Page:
Volatiles in the mantle have, for many years, been the subject of intensive study from a number of perspectives. They are of interest because of their potential effects on melting relationships, on transport of major and trace elements, and on the rheological and other physical properties of the mantle. By convention, "volatiles" in this context are constituents that are liquid or gaseous at normal Earth surface conditions. This review will look at the behavior of C-O-H-S-halogen volatiles, beginning with H2O and C-O volatiles.There have been tremendous strides made recently towards understanding how volatiles in general and water in particular is transported and stored in the mantle. This progress is based on research on a number of fronts: studies of mantle-derived samples have provided insight into the nature and occurrence of hydrous phases such as amphibole, mica, and chlorite, and have provided constraints on the capacity of nominally anhydrous minerals (NAMs) such as olivine, pyroxenes, and garnet to contain "water" by a variety of substitution mechanisms. Experimental studies on mantle-derived magmas have provided constraints on volatile contents in their source regions. Other studies have constrained the pressure, temperature, and composition conditions over which hydrous phases are stable in the mantle.Fundamental questions remain about the geochemical cycling of volatiles in the mantle, and between the mantle and the surface. Much attention has focused on the capability of hydrous phases such as amphibole, mica, serpentine, chlorite, and a family of "dense hydrous magnesian silicates" (DHMSs) to act as carriers of water in subducting slabs back into the mantle. It has been clear since the work of Ito et al. (1983) that there is a discrepancy between the amount of volatiles subducted into the mantle and those returned to the surface by arc magmatism. A recent overview of volatile cycling in subduction systems by Bebout (1996) suggests that 5-15% of the H2

  17. Level Shifts in Volatility and the Implied-Realized Volatility Relation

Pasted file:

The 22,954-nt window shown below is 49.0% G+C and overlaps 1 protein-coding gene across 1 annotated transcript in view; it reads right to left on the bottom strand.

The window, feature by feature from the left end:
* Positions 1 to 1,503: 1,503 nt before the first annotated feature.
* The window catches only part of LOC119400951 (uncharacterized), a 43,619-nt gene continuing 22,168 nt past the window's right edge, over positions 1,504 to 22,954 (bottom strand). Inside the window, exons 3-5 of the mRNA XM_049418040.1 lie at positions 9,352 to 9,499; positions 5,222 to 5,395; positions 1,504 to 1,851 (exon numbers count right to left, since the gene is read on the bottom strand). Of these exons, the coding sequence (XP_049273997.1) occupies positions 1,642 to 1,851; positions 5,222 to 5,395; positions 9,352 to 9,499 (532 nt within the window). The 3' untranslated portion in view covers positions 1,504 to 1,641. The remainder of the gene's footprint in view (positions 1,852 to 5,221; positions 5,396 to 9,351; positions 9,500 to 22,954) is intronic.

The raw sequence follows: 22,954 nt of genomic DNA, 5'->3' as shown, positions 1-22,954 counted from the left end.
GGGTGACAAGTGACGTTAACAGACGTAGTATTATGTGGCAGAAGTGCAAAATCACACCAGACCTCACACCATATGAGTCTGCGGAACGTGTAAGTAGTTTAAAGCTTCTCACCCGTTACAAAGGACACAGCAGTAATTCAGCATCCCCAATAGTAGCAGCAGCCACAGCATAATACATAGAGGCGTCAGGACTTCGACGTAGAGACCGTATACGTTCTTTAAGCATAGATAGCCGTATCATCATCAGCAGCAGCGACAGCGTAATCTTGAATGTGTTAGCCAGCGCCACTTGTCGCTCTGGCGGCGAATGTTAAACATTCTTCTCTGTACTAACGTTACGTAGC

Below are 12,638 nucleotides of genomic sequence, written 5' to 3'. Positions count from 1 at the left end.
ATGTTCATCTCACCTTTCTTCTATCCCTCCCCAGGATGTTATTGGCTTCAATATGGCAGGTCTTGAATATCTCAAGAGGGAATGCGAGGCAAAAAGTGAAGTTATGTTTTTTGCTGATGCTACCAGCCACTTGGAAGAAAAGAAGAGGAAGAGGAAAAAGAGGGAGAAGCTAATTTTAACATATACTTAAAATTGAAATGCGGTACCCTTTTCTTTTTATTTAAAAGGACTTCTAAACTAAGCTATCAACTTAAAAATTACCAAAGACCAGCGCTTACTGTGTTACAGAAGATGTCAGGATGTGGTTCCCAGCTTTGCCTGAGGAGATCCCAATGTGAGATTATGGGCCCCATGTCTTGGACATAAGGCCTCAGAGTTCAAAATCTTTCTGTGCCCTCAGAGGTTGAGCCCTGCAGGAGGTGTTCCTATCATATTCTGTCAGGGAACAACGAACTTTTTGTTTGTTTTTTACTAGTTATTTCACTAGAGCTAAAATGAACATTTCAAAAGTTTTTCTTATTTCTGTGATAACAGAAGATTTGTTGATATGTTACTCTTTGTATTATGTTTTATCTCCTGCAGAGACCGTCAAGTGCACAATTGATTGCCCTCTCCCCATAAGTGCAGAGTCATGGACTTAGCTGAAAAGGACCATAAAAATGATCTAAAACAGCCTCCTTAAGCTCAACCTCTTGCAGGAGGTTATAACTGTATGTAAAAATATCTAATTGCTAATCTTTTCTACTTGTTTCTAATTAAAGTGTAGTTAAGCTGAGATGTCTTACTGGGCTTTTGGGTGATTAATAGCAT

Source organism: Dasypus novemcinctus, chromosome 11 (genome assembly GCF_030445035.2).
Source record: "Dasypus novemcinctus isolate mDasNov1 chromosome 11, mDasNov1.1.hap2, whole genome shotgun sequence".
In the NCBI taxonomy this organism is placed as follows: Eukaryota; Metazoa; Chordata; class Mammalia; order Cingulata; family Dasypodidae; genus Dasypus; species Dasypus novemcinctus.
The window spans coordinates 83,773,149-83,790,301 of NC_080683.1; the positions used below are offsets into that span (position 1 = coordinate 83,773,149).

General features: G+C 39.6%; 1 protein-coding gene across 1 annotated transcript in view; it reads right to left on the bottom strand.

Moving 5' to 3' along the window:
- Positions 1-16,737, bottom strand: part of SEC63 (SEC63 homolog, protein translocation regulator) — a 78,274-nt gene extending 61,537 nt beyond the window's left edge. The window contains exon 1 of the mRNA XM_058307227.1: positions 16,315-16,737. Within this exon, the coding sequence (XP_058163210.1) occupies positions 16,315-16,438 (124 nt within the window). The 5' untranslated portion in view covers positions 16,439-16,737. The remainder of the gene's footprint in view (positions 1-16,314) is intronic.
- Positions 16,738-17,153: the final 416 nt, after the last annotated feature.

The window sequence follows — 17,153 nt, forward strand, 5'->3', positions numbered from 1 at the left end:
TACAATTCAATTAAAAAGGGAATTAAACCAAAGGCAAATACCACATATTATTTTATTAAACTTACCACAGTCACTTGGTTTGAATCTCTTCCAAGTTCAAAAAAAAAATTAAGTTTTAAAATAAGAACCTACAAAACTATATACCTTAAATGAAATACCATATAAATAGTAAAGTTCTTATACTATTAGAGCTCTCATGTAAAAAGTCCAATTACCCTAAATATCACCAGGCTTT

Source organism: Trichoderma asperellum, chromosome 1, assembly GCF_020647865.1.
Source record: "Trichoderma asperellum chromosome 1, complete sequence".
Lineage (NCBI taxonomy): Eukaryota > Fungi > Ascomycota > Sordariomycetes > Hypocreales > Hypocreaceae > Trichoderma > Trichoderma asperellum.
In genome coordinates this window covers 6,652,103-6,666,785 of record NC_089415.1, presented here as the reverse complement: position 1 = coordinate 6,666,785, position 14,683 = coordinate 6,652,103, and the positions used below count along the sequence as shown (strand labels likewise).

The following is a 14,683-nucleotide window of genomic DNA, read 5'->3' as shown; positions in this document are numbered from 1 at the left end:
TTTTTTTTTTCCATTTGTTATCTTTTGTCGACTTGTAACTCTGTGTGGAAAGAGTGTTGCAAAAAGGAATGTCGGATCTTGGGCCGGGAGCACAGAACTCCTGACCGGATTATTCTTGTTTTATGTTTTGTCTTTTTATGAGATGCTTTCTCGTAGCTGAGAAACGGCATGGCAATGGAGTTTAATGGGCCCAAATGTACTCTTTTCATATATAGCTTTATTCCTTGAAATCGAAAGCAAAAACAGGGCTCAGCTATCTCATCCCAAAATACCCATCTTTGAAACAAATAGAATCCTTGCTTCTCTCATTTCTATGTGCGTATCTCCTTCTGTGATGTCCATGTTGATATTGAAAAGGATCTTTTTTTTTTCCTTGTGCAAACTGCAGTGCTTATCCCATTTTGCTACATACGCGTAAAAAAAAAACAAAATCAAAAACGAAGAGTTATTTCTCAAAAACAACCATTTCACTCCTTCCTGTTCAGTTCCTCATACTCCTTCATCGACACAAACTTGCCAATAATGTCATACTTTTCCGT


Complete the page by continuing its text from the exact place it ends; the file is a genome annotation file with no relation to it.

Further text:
DEFF Research Database (Denmark)

    Christensen, Bent Jesper; de Magistris, Paolo Santucci

    to the multivariate case of the univariate level shift technique by Lu and Perron (2008). An application to the S&P500 index and a simulation experiment show that the recently documented empirical properties of strong persistence in volatility and forecastability of future realized volatility from current implied...... volatility, which have been interpreted as long memory (or fractional integration) in volatility and fractional cointegration between implied and realized volatility, are accounted for by occasional common level shifts....

  18. 14 CFR 105.45 - Use of tandem parachute systems.

    Science.gov (United States)

    2010-01-01

    ... completed a tandem instructor course given by the manufacturer of the tandem parachute system used in the... 14 Aeronautics and Space 2 2010-01-01 2010-01-01 false Use of tandem parachute systems. 105.45... (CONTINUED) AIR TRAFFIC AND GENERAL OPERATING RULES PARACHUTE OPERATIONS Parachute Equipment and Packing...

  19. The economic value of realized volatility

    DEFF Research Database (Denmark)

    Christoffersen, Peter; Feunou, Bruno; Jacobs, Kris

    2014-01-01

    Many studies have documented that daily realized volatility estimates based on intraday returns provide volatility forecasts that are superior to forecasts constructed from daily returns only. We investigate whether these forecasting improvements translate into economic value added. To do so, we...... develop a new class of affine discrete-time option valuation models that use daily returns as well as realized volatility. We derive convenient closed-form option valuation formulas, and we assess the option valuation properties using Standard & Poor’s (S&P) 500 return and option data. We find...... that realized volatility reduces the pricing errors of the benchmark model significantly across moneyness, maturity, and volatility levels....

  20. Evolution of the tandem mirror reactor concept

    Energy Technology Data Exchange (ETDEWEB)

    Carlson, G.A.; Logan, B.G.

    1982-03-09

    We discuss the evolution of the tandem mirror reactor concept from the original conceptual reactor design (1977) through the first application of the thermal barrier concept to a reactor design (1979) to the beginning of the Mirror Advanced Reactor Study (1982).

  1. M/G/∞ tandem queues

    NARCIS (Netherlands)

    Boxma, O.J.

    1984-01-01

    We consider a series of queues with Poisson input. Each queueing system contains an infinite number of service channels. The service times in each channel have a general distribution. For this M/G∞ tandem model we obtain the joint time-dependent distribution of queue length and residual service tim

  2. M/G/∞ tandem queues

    NARCIS (Netherlands)

    Boxma, O.J.